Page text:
The Age of Selfish Altruism: Why New Values are Killing Consumerism
ACP Magazines Asia
This book is a most important framing of our evolving marketplace. Companies, governments and NGOs need to pay attention and think through its ramifications.
Dr. Alan Middleton
Executive Director, Marketing Professor
Schulich School of Business
Timely, thoughtful and provocative.
John A. Quelch
Harvard Business School
Alan Fairnington provides a roadmap for marketers who need to understand the changing values and new perspectives of consumers. He provides a well argued review of the issues and opportunities which companies will need to grasp in this century.
Founder and Managing Partner
A thought provoking and fascinating view of the future of consumerism. The book not only provides a global perspective, but also focuses on specific challenges facing China and other major economies.
Chief Operating Officer
Chapter 1 The Lifecycle.
Chapter 2 Twentieth-Century Ages.
Chapter 3 Global Branding.
Chapter 4 The Consumer Century.
Chapter 5 Big Trend #1: Save the Planet.
Chapter 6 Big Trend #2: When is Enough, Enough?
Chapter 7 Big Trend #3: Changing Demographics: the ‘‘Silver Revolution’’.
Chapter 8 Big Trend #4: The Power of Collaboration, Community, and Consensus.
Chapter 9 The Power of Consensus.
Chapter 10 The New Twenty-First-Century Morality.
Chapter 11 The New Twenty-First-Century Post-Consumer Society.
Chapter 12 The Age of Selfish Altruism.
Alan has built businesses from the ground up and helped others transform their operations to meet changing economic, cultural and technological change. As a keen sailor, Alan has learned the value of anticipating different sea and weather conditions, then making the right tactical decisions. He sees the business world in the same light.
The 21st century society will live, think, and act differently from the aggressive, egotistical population a century before. Underpinned by a new morality and social consensus, conspicuous consumption will be replaced by a much more considered buying process. The new breed of 21st century “post-consumers” will want what is best for themselves, but not at the cost of others. The Age of Selfish Altruism is near.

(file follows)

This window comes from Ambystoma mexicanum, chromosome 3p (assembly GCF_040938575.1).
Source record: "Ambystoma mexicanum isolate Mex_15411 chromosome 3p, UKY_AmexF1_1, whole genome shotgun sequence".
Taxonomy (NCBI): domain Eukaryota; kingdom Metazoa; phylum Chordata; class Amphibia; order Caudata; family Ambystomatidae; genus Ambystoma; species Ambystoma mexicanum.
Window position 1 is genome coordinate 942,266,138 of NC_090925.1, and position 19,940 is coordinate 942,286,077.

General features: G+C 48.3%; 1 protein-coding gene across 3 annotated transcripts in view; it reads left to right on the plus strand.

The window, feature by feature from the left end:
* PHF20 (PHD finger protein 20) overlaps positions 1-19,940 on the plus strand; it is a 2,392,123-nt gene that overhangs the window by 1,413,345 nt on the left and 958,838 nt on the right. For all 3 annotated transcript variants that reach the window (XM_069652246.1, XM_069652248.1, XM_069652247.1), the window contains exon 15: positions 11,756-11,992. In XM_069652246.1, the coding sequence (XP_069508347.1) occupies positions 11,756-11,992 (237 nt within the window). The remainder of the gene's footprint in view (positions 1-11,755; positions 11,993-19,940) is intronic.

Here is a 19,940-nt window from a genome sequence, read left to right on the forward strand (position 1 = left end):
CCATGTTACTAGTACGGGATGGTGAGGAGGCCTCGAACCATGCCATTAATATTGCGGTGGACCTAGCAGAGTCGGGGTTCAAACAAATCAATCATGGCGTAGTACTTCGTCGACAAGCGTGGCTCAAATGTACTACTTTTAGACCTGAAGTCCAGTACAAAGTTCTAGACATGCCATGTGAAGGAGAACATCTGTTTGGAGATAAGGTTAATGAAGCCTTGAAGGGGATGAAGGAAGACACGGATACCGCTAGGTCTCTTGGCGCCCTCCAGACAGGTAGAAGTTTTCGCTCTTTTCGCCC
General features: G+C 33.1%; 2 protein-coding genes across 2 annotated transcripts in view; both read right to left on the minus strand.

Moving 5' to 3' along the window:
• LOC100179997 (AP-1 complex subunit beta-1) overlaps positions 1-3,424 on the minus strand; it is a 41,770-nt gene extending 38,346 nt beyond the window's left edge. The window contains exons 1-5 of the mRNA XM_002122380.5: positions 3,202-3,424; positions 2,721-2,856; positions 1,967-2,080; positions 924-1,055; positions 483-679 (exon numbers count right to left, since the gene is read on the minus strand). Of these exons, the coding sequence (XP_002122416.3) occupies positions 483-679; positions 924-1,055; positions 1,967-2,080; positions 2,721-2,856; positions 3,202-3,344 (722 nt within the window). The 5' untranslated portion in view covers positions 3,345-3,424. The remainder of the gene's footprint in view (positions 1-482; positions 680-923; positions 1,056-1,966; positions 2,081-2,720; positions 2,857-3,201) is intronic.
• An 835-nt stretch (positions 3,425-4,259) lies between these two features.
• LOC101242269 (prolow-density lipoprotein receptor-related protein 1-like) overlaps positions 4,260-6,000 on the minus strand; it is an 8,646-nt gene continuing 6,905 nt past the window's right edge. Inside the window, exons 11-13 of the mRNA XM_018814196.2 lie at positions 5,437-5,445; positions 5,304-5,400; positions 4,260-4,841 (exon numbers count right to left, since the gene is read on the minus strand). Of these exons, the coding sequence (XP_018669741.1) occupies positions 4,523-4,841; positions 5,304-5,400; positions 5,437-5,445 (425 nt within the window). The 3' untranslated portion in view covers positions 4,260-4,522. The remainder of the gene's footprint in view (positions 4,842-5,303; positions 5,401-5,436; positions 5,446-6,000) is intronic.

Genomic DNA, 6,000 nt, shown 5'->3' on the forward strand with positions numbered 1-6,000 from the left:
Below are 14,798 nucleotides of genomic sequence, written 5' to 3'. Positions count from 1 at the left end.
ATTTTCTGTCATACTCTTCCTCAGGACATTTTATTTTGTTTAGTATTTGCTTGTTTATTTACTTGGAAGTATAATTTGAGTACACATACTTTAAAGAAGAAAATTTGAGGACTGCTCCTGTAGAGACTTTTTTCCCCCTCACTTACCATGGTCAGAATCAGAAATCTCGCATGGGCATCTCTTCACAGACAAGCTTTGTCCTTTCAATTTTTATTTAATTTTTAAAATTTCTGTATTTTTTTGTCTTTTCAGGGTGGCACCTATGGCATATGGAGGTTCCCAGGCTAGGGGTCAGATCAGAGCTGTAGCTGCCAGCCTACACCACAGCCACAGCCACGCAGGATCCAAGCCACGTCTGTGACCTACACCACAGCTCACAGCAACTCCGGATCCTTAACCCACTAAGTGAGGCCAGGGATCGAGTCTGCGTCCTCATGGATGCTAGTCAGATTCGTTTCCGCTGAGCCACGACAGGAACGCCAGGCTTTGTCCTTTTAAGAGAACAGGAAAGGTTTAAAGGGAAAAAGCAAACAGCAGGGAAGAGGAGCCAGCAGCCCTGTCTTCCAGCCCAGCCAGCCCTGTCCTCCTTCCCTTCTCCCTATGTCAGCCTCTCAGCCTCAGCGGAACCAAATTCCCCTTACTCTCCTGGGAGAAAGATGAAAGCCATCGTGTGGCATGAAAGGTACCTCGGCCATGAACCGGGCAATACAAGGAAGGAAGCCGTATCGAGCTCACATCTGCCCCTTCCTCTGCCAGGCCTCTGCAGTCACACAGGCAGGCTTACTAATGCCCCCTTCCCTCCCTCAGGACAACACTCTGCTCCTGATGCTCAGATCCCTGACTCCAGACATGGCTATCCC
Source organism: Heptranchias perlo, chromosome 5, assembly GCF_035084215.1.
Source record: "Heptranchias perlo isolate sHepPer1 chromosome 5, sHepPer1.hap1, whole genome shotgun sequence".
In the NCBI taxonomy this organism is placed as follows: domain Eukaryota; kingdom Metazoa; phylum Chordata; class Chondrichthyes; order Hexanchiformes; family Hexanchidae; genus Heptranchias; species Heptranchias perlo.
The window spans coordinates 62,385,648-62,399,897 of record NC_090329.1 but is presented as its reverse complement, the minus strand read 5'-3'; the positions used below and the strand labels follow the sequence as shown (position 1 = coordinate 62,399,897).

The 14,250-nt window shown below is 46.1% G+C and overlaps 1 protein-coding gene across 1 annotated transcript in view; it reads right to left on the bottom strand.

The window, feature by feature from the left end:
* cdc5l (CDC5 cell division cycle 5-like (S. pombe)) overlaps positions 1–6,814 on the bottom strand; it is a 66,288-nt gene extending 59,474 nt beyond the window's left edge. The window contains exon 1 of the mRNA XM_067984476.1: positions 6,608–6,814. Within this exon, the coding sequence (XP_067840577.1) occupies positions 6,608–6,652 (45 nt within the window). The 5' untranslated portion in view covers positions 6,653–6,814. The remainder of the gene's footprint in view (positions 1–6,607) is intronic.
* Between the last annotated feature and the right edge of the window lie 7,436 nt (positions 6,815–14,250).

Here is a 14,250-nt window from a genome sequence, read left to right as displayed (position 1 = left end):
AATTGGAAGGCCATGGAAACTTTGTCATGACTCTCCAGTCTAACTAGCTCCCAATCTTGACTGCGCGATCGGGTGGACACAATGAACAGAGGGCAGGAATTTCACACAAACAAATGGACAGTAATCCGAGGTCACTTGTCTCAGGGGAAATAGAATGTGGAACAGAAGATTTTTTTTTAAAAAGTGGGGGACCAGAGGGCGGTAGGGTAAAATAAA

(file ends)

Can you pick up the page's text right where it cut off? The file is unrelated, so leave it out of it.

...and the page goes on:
Published by John Wiley & Sons, “The Age of Selfish Altruism: Why New Values Are Killing Consumerism” (ISBN: 978-0-470-82508-2) elucidates the major changes and emerging attitudes towards business and social mores, providing an important roadmap for marketers who need to understand the evolving needs of their target audiences.
Author Alan Fairnington has been a close observer of consumer trends and attitudes. Having worked as a management consultant and as a director of one of the world’s largest advertising agencies, the author distills the big demographical and attitudinal changes that are set to shape the 21st century. This book demonstrates how these changes will combine and overlap to create a neoteric lifestyle and consumer behavior – ramifications which all businesses and governments should ruminate about.
Companies will need to radically evolve the way they are organized. Old manufacturing methodology will need to be cast aside along with stereotyped marketing techniques and traditional sales structures. Most importantly, marketers will be forced to address the new values and morals of the 21st century consumer, or face obsolescence.
This will be a powerful, thought-provoking book offering practicing marketers, retailers, businesses and the general reader an entertaining and highly readable forecast of the future of consumerism as well as trends and developments in the 21st century that will fundamentally change the way we live.
A new global morality is sweeping through our world, and it is happening at a faster pace than expected.
The Age of Selfish Altruism: Why New Values Are Killing Consumerism
Published by John Wiley & Sons
Publication Date: March 5, 2010
US$24.95; Hardback; 256pp.; ISBN: 978-0-470-82508-2
The Age of Selfish Altruism: Why New Values are Killing Consumerism (US $34.95)
Total List Price: US $59.90
Discounted Price: US $44.92 (Save: US $14.98)